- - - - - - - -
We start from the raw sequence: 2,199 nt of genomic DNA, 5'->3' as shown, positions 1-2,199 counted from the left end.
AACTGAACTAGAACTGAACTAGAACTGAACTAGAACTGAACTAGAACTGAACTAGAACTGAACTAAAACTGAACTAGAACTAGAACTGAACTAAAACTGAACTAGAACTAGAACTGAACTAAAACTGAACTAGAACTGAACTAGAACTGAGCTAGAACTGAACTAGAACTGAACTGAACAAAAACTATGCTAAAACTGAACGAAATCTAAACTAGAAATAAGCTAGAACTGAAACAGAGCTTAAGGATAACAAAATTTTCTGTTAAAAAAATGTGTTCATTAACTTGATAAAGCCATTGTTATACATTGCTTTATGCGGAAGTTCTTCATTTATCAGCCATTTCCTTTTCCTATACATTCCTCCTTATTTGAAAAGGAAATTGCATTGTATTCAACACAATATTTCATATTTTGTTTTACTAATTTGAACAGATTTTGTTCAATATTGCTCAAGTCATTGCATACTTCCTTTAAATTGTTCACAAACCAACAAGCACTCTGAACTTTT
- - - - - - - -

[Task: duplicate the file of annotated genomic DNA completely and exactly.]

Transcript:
We start from the raw sequence: 2,199 nt of genomic DNA, 5'->3' as shown, positions 1-2,199 counted from the left end.
AACTGAACTAGAACTGAACTAGAACTGAACTAGAACTGAACTAGAACTGAACTAGAACTGAACTAAAACTGAACTAGAACTAGAACTGAACTAAAACTGAACTAGAACTAGAACTGAACTAAAACTGAACTAGAACTGAACTAGAACTGAGCTAGAACTGAACTAGAACTGAACTGAACAAAAACTATGCTAAAACTGAACGAAATCTAAACTAGAAATAAGCTAGAACTGAAACAGAGCTTAAGGATAACAAAATTTTCTGTTAAAAAAATGTGTTCATTAACTTGATAAAGCCATTGTTATACATTGCTTTATGCGGAAGTTCTTCATTTATCAGCCATTTCCTTTTCCTATACATTCCTCCTTATTTGAAAAGGAAATTGCATTGTATTCAACACAATATTTCATATTTTGTTTTACTAATTTGAACAGATTTTGTTCAATATTGCTCAAGTCATTGCATACTTCCTTTAAATTGTTCACAAACCAACAAGCACTCTGAACTTTT